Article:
I had to basically shut my eyes and focus on Sam's desire for Lilith's permanent death, to stop the breaking of the seals. Plus remember that family interactions sometimes don't make sense.
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#4117

MadCaps

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Posted Apr 17, 2012 @ 5:01 PM

"Why they had to write him as an arrogant, distrustful moron who had left his brain somewhere in the hiatus between season 3 and 4, I will never know."

I thought Sam always had these elements to his personality but they were amped up in season 4 because of his grief and anger at Dean for making the deal and Ruby's ego-stroking and demon blood.

As far back as Bloody Mary he was keeping things from Dean when he didn't tell Dean about the dreams of Jessica dying. He also never told Dean about what Azazel showed him about getting fed the demon blood. And I know miles vary on this, but I have always felt that JP has played Sam as believing he is smarter and stronger than Dean. Sam also says as much every time he is under the influence and his inhibitions are lowered such as in Asylum. In season 3, he says on more than one occasion that he will use Ruby, never believing for a minute that she could be playing him, even after Dean tells him that she lied to him about being able to help him save Dean. My understanding of Sam is that he generally believes he is the smartest person in the room and when you add that to his need for control and power after learning about Azazel's plans, his actions make sense to me.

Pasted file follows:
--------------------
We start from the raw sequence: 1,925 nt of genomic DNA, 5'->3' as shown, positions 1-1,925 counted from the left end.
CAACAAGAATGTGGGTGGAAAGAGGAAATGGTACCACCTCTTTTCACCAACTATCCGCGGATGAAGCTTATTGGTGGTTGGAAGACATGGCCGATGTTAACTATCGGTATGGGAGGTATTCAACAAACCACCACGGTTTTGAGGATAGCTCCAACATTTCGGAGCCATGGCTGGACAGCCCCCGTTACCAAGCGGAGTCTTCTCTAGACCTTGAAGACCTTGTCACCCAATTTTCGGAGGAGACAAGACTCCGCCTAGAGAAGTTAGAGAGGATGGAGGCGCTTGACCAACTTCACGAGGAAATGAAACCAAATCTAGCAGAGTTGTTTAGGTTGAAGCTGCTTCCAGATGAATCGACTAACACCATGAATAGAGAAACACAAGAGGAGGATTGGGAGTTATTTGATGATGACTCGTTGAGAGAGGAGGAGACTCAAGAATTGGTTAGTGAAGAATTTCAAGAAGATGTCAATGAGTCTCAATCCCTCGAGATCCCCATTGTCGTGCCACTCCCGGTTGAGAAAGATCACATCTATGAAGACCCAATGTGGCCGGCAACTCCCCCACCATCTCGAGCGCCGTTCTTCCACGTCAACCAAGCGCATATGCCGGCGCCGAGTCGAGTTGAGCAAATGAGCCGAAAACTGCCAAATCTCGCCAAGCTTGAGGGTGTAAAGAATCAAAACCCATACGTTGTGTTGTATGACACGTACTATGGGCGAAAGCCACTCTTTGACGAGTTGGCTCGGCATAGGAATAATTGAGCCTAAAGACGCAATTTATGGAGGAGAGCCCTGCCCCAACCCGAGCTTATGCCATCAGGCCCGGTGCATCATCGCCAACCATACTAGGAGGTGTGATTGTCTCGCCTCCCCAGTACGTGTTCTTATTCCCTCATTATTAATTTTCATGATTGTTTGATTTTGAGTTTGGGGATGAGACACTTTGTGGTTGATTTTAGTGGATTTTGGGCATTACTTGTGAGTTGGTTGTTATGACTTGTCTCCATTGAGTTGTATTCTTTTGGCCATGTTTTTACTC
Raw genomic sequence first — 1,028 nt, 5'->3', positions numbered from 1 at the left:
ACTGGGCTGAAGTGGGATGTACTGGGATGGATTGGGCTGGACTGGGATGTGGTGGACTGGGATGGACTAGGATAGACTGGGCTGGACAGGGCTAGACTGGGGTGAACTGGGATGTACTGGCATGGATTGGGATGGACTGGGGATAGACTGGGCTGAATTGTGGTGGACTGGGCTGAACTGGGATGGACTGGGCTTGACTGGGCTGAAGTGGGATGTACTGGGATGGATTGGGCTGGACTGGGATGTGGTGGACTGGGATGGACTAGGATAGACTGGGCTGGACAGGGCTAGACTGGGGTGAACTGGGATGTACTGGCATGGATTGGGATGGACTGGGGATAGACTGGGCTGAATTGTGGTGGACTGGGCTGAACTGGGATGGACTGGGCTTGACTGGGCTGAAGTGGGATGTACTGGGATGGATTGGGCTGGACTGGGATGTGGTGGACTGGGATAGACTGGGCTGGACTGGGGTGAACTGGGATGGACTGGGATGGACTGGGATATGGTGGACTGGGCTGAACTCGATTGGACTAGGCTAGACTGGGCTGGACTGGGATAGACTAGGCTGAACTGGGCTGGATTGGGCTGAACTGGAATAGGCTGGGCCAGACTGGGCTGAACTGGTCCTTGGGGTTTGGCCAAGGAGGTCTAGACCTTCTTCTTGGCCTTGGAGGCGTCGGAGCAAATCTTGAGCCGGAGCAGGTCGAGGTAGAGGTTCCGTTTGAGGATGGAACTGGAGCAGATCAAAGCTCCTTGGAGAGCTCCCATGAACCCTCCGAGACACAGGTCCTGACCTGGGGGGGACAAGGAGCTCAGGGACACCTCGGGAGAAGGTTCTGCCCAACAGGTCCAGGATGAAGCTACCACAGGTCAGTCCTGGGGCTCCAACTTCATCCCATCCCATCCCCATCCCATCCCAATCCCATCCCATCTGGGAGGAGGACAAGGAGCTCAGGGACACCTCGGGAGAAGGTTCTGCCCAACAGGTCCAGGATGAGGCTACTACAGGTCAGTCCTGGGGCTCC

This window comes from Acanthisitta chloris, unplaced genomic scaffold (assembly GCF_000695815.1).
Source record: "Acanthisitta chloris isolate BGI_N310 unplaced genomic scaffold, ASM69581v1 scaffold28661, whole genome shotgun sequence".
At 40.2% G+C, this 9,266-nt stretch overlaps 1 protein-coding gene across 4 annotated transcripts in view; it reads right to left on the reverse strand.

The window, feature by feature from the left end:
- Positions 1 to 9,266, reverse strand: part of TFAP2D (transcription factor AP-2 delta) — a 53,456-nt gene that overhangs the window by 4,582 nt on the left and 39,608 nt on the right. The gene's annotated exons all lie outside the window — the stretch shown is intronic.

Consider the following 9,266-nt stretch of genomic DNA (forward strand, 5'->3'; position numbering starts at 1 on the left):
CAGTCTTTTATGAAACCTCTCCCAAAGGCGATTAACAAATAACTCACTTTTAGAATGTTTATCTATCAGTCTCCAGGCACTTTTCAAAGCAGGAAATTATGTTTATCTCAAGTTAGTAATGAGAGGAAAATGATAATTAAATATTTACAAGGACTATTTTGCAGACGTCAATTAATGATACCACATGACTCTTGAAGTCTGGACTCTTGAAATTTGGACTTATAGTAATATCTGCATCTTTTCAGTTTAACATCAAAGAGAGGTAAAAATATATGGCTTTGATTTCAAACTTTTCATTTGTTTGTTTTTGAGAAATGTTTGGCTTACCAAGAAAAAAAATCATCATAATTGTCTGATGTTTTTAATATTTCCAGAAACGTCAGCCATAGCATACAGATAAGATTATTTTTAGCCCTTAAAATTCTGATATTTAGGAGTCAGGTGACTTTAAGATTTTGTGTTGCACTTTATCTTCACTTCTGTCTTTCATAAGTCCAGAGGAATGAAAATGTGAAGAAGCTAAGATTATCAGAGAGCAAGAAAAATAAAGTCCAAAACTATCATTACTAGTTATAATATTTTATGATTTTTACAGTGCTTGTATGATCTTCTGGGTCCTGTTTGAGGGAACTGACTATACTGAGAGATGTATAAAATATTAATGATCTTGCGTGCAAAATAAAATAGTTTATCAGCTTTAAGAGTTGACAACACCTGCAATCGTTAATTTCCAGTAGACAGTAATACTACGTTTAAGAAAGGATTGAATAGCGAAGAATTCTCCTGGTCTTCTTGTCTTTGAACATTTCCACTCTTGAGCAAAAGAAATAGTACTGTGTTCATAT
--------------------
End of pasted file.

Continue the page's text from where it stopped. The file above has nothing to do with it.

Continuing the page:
Sam's "fall" came from a mixture of his own character flaws and external manipulation. That was a powerful story and my problem wasn't with the execution of it during season 4, but with the clean-up in season 5 that seemed to gloss over the very reasons it initially highlighted. So the fall was well done but the rise of Sam back to hero seemed to fall into a series of short-cuts, hand-waving and narrative excuse-making which lacked the emotional honesty of season 4. IMO.


ETA